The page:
Several different locations also claim to possess the severed head of John the Baptist. Among them are Umayyad Mosque in Damascus, San Silvestro in Capite in Rome and the Residenz Museum in Munich (a bit odd, if you ask me).   Other JTB heads were once said to be held by the Knights Templar at Amiens  in France, at Antioch in Turkey and, most unlikely of all, the parish church at Tenterden in Kent, in England where it remained until it was disposed of during the English Reformation as being superfluously Catholic.

Anyway, there are thousands of Churches and Mosques dedicated to St John the Baptist.  I used to go to this one every Sunday in the village of Hillmorton in Warwickshire where I grew up.

hillmorton church

When it was over we left the Cathedral and walked now to the other side of the city to Marsamxett harbour to the north where we watched the ferries travelling forward and back to the holiday town of Sliema on the other side and walked a while along the water front and admired the multi coloured box window balconies of the high rise apartment buildings.

I like Valletta, it is a vibrant city, an eclectic mix of Naples, Palermo, Porto, Salamanca and Marseilles and only spoilt by the fact that it has become a cruise ship destination which means more jewellers, boutiques and pricey restaurants.  I really do not like those awful cruise ships!

It was late afternoon now so it seemed about the right time to make our way back to the scrum at the bus terminal.  There was one due in ten minutes and only a few people waiting at the stop but by the time the bus arrived this had swollen to several thousand.  We were getting used to this by now and we pushed our way on and thankfully found a seat for the sixty minute journey back to Mellieha.

Malta Bus Chaos

* I have driven through Cetinje  in Montenegro and have to say that it seems a distinctly unlikely place to find the hand of John The Baptist.

38 responses to “My Holidays in Malta, Valletta

  1. There’s a joke somewhere in there about lending a hand, but I can’t quite focus on it because my head is not on it.


  2. He got about a bit, that JTB! Valletta looks lovely, definitely worth a visit.


  3. I remember thinking it couldn’t have been much fun to live in Malta during the Second World War, but then I guess there weren’t many pleasant places in Europe during those years.


  4. I love Valetta and the church is amazing once inside. My favourite place was the Museum of Archaeology. It rained the day we were there so the museum was a perfect place to spend a couple of hours.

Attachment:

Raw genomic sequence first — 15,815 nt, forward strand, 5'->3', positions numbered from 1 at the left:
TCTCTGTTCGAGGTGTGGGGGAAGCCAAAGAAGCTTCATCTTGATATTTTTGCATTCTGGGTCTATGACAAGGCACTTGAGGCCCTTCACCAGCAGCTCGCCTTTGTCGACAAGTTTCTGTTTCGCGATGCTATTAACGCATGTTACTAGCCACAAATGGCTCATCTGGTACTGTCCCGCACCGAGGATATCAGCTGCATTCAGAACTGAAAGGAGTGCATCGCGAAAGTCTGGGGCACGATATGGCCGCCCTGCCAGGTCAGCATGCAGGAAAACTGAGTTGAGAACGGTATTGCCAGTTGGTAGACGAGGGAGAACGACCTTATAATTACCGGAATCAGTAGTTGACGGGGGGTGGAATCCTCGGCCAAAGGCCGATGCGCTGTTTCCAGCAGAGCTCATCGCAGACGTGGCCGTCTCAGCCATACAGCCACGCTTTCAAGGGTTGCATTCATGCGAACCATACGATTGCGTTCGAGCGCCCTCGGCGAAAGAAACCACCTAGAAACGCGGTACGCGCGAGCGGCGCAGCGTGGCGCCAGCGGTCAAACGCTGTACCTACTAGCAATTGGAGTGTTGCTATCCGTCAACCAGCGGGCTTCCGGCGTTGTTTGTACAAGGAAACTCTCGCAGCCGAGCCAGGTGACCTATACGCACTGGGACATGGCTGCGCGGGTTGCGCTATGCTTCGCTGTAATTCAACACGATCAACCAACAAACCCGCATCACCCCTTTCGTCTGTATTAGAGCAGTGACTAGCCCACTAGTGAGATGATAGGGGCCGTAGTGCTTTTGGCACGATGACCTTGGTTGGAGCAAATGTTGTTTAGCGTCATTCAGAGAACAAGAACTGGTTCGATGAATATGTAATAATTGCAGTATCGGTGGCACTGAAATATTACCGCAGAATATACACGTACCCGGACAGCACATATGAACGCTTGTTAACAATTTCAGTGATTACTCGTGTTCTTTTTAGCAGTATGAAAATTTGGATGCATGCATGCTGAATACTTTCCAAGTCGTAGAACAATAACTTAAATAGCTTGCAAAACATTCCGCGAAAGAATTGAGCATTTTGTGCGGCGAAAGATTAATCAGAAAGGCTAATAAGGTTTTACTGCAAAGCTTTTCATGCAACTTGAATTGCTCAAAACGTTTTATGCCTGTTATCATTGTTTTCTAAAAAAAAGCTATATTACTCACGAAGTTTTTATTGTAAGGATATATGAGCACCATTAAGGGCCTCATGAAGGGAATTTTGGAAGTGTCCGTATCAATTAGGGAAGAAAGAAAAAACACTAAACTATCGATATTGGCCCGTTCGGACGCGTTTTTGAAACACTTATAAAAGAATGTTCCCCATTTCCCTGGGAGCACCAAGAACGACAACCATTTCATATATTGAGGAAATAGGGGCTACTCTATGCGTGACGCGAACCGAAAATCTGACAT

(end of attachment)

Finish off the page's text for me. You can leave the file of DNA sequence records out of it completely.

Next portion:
5. I have a friend, she’s Polish and she has an aunt who has been made a saint by a pope.
    This iin the 21st century?
    Thank god I’m an atheist.


  6. Valetta sounds as if it’s a city that can be done in a day. Do you think it’s been cleaned up because of the cruise ships, Andrew? I agree that they can be a nuisance, but I guess they also bring in a lot of trade. Plus, you always seem to be able to find a reasonable place to eat. That place craved into the rocks sounds amazing.


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  8. I remember this from way back although I didn’t comment. It was the lady with the basket for the bread that I remember mostly and Lordberiofbow and his castigation of the Pope.


  9. It’s nice to see LordBearOfBow still on the page.

    “the still unrepaired damage from the bombing in the Second-World-War” in Valletta isn’t too impressive after 70 odd years, but when we went on school trips to London in the mid Sixties, the capital was still full of derelict building plots, full of dust and weeds.


  10. Your posts are always so well-researched and full of interest, but in my shallow way, I’m going to disclose that one of my minor ambitions in life is to shop in the manner described in your introduction – via a basket on a piece of rope.


  11. very informative. Took me back to damascus where I have lived for a while.


  12. Intrigued by the thought of Republic St as a roller coaster, Andrew. Valetta is somewhere I always fancied…apart from those darn cruise ships!


  13. That bus terminal scrum looks more orderly than our underground system


  14. Yes, Valletta is a favourite when it comes to cities we visited before. I never thought that cathedral would be so shiny inside (from the outside it looked pretty dull). Oh, those busses – we traveled on the old and new ones … and on our second visit to Malta, decided to hire a car 😉.


  15. Valletta is a wonderful city, so many amazing windows! Sadly on my second visit the Grandmaster’s Palace was closed. And for some reason we didn’t go into the Cathedral of St John. Definitely need another holiday in Malta.


  16. Looks like a good place to visit, Andrew. As for the painting of St. John the baptist getting his head cut off, I once walked down a long hallway in the Prado, that was filled with photos of his chopped off head. Gory indeed! –Curt

    Liked by 1 person